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BAGHDAD (AP) — Iraq's Shiite militias have abducted and killed scores of Sunni civilians with the tacit support of the government in retaliation for Islamic State group attacks, Amnesty International said Tuesday, as a suicide car bombing claimed by the Sunni extremists killed 23 people, including a Shiite lawmaker.
The Shiite militiamen number in the tens of thousands and wear military uniforms but operate outside any legal framework and without any official oversight, the London-based watchdog said, adding that they are not prosecuted for the crimes.
The accusations were based on interviews with relatives of victims and survivors who claimed that members of four prominent Iraqi Shiite militias — Asaib Ahl al-Haq, the Badr Brigades, the Mahdi Army, and Ketaeb Hizbollah — were behind many abductions and killings of Sunnis in the country, the rights group said in a 28-page report, entitled "Absolute Impunity: Militia Rule in Iraq."
A spokesman for the Iraqi military, Brig. Gen. Saad Maan Ibrahim, dismissed the Amnesty report, saying that the government would "in no way be an accomplice for killing its own citizens." He added that the Iraqi government and its military "do not support any group, including militias, which work to kill innocent people."
Amnesty says the fate of many of the Sunni abductees remains unknown and that some captives have been killed even after their families paid ransoms of $80,000 and more.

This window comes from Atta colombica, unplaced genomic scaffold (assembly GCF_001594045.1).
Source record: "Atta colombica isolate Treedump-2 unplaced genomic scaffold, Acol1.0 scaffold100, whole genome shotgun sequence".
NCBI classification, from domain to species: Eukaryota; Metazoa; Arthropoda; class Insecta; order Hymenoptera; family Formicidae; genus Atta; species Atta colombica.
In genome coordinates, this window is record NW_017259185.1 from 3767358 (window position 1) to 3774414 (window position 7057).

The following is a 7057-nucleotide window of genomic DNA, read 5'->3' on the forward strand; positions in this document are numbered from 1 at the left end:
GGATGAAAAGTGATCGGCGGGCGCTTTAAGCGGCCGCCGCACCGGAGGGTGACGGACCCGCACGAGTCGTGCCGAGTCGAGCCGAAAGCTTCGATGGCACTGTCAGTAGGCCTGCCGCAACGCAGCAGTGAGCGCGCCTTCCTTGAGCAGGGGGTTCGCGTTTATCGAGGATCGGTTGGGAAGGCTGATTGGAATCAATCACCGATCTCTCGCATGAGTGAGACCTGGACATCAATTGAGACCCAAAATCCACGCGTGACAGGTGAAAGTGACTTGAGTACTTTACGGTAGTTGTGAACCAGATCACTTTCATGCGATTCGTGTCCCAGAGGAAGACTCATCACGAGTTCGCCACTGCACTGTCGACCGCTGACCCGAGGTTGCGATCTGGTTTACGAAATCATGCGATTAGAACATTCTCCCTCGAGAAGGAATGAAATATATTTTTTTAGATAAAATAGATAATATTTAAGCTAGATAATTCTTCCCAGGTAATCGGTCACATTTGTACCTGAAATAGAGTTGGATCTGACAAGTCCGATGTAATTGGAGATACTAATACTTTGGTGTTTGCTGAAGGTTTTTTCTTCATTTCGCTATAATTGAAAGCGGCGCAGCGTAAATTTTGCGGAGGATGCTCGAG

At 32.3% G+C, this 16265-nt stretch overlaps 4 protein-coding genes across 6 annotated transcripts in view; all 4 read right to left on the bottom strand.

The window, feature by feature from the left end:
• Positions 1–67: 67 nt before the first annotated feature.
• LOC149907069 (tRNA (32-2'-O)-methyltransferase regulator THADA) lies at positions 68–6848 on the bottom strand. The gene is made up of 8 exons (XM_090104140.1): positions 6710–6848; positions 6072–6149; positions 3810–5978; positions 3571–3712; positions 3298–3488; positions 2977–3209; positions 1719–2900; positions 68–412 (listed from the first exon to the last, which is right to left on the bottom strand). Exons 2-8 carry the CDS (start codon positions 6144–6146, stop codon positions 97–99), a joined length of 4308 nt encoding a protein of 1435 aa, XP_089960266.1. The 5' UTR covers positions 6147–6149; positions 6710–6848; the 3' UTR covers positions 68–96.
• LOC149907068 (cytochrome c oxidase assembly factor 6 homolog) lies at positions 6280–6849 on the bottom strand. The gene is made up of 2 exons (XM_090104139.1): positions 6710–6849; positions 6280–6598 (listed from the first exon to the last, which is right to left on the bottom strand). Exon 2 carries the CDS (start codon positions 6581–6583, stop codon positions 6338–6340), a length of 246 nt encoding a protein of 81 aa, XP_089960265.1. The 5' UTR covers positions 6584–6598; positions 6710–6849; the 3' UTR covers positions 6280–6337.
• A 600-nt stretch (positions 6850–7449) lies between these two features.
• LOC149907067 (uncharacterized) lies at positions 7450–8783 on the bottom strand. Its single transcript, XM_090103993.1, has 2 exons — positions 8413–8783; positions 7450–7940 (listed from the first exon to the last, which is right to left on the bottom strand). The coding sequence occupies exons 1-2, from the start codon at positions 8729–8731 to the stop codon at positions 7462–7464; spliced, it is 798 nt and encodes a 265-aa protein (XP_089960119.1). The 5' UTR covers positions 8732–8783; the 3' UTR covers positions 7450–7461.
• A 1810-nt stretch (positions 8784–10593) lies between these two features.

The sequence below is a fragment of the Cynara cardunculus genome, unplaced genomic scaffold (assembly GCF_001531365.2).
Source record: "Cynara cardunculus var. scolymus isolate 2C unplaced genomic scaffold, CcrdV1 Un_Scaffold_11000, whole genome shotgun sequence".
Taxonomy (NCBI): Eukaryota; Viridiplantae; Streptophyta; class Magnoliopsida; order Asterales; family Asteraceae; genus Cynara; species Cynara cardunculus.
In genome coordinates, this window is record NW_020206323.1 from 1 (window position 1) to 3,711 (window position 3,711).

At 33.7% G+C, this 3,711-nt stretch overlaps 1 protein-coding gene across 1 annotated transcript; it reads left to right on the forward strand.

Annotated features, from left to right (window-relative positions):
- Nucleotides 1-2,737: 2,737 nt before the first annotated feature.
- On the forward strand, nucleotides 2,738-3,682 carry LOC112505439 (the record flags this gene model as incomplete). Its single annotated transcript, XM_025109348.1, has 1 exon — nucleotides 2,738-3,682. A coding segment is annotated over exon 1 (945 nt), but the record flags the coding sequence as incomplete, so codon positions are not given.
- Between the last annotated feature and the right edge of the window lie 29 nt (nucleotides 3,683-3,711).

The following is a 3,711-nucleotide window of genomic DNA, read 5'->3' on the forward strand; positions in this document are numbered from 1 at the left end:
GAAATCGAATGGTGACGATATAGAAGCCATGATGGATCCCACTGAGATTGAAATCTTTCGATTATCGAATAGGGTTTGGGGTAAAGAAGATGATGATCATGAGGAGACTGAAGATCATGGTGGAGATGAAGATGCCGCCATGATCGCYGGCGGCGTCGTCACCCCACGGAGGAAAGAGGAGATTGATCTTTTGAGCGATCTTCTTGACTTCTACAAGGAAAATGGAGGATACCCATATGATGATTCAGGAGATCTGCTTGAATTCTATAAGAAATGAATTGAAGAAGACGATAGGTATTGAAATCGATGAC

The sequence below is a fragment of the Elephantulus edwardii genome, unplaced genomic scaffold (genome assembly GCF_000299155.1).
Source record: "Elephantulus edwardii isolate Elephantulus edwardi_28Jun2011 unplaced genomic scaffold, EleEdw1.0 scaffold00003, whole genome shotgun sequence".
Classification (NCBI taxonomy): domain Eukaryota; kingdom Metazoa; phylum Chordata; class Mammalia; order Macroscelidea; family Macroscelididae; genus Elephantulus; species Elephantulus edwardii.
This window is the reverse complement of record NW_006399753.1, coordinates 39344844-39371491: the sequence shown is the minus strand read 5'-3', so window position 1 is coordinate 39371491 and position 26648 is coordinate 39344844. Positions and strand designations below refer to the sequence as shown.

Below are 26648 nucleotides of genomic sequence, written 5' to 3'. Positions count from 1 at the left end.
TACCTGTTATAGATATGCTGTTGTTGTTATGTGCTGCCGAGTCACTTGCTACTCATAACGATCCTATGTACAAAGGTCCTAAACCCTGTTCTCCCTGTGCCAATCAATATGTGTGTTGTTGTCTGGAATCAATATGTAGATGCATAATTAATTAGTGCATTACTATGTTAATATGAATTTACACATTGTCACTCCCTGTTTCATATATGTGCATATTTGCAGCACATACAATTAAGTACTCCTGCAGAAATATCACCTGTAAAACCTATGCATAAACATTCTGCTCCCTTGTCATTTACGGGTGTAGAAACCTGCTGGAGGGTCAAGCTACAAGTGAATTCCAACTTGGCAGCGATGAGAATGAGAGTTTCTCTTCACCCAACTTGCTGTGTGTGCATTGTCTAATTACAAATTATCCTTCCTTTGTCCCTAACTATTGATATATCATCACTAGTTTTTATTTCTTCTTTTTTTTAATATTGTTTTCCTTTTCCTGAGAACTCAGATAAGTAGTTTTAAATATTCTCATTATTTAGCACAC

Waleed Khalid, a shop owner in Baghdad's Sunni-majority Slueikh district, was headed to Sadr City for his weekly trip to restock his store when he received a call Monday from a Shiite friend warning that the militias were out in force, kidnapping Sunnis they came across in the Shiite stronghold.
"He told me not to come," Khalid told The Associated Press Tuesday, adding that one of his neighbors was recently kidnapped, and Shiite militias have allegedly demanded $60,000 from his family for his release.
The Amnesty report underscores an apparent new layer in the complex violence that has gripped Iraq since the Islamic State group's lightening offensive this summer. The Sunni militants seized large swaths of territory in Iraq and Syria, carving out a self-styled caliphate, imposing strict Islamic law and expelling hundreds of thousands of Iraqis of religious and other minorities from their homes.
"There's a lot of tit-for-tat these days," said Michael Knights, an Iraq expert at the Washington Institute for Near East Policy. "In some areas like the Baghdad belt and Sunni Turkmen areas, militiamen are actually destroying infrastructure" so that Sunnis don't return to their homes.
"They are making demographic changes to places,""They are making demographic changes to places," he said.
Amnesty accused Iraq's Shiite government of not only failing to prosecute Shiite militia crimes but also condoning them.
"By granting its blessing to militias who routinely commit such abhorrent abuses, the Iraqi government is sanctioning war crimes and fueling a dangerous cycle of sectarian violence that is tearing the country apart," said Donatella Rovera, a senior adviser with Amnesty. She said she has documented cases of alleged abuses by the militias in a number of cities, including Baghdad, Samarra and the northern city of Kirkuk.